December 9, 2014

Star Wars Episode VI.I: Anti-development Strikes Back

By Ethan W. Blevins Attorney

When Luke Skywalker crash-landed on Yoda’s swampy planet, Luke turned to R2D2 and said, “If you’re saying that coming here was a bad idea, I’m starting to agree with you.” George Lucas may be starting to feel the same regret about the location of his proposed Lucas Museum of Narrative Art.

Lucas entered into an agreement with Chicago to build the museum on park land along Chicago’s lakefront.  But an anti-development group has sued to stop the museum, claiming they want to protect Chicago’s natural landscape for all citizens and maintain public access to the shore.  But I wonder if they just don’t like Jedi.  After all, the land set aside for the museum is not a nature preserve–it’s a parking lot. And the museum has agreed to “expand the green or landscaped open space in the Project Area, including replacing existing surface parking lots with natural landscaping.” Surely a green scape is an improvement over concrete.  And the museum has also agreed to improve pedestrian and bike access to the lakefront.

To fight the museum, the plaintiffs rely on an ancient legal rule called the public trust doctrine. That doctrine says states should keep bodies of water open to the public for navigation and commerce. The plaintiffs, however, argue that the public trust also extends to the land around Chicago’s lakefront because it used to be submerged beneath the lake. They also argue that the museum will violate the public trust by hindering access to the water.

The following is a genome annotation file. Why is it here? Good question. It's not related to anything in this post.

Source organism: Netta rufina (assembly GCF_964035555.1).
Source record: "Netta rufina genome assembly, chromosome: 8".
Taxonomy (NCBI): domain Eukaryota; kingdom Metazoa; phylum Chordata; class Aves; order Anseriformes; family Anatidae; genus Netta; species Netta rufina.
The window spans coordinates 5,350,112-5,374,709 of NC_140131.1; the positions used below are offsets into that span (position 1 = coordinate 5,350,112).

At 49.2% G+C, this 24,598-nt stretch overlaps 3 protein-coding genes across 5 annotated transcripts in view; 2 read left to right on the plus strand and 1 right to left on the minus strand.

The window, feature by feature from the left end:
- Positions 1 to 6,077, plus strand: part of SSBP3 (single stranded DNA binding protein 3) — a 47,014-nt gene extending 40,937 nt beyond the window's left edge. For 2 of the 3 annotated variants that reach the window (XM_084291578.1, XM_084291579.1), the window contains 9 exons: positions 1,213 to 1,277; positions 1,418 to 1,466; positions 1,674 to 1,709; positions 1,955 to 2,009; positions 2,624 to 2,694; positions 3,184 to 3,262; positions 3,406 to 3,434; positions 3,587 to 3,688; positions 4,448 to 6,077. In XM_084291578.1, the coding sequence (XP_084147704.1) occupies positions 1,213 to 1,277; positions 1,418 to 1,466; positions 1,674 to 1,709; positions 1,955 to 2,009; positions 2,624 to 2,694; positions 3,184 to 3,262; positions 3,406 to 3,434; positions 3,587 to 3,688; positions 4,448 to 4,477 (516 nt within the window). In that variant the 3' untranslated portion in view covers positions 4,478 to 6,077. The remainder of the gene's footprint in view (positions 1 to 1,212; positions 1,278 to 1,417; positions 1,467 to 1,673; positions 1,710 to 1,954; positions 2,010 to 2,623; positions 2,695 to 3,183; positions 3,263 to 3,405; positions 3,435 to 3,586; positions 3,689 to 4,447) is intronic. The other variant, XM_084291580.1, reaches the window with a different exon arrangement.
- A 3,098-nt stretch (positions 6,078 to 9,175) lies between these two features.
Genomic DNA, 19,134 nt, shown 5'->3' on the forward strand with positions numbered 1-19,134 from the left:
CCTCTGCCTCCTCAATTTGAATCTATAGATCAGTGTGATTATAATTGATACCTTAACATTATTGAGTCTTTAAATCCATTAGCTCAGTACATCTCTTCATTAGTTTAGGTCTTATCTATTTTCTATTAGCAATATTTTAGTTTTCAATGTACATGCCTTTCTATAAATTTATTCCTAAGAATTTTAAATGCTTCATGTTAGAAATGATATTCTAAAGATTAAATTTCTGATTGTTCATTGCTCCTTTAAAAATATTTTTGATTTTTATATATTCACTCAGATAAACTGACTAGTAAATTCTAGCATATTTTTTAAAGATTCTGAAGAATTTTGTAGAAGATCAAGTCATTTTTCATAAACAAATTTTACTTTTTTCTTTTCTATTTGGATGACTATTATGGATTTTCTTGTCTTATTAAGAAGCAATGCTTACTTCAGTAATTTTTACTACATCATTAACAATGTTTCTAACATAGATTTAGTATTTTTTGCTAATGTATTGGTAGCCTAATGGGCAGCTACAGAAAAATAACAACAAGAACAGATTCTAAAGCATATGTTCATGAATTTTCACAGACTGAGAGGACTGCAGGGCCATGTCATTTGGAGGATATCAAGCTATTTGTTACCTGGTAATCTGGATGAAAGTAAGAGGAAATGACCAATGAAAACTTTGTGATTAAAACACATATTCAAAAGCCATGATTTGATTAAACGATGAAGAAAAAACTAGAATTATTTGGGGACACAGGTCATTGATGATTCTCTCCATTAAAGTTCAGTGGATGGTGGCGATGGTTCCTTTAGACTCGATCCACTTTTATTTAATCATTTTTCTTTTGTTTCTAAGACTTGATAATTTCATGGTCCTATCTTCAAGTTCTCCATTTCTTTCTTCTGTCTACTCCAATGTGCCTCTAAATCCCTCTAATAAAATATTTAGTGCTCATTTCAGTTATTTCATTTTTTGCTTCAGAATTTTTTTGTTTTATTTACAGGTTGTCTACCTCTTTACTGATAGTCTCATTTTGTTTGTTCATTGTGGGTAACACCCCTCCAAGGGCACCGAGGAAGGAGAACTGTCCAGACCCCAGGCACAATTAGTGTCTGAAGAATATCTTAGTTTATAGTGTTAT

This legal theory has problems. For one, the public trust doctrine protects the public’s use of waterways, not shoreline. Plus, the state had already conveyed the property to Chicago years before. If the lakefront really is part of the public trust, that original conveyance might have been subject to a legal challenge. But the public trust doctrine doesn’t limit what the City does with its own property. And finally, the state can convey property subject to the public trust for use by private parties, so long as the conveyance does not overly burden public use.  Here, the museum is unlikely to create such a burden, particularly where Lucas has agreed to beautify the area and improve public access.

Museum supporters shouldn’t worry. Once George Lucas deals with this minor disturbance in the force, he should be able to build a fully armed and operational museum.

To learn about PLF’s fight against expansion of the public trust doctrine, go herehere, and here.

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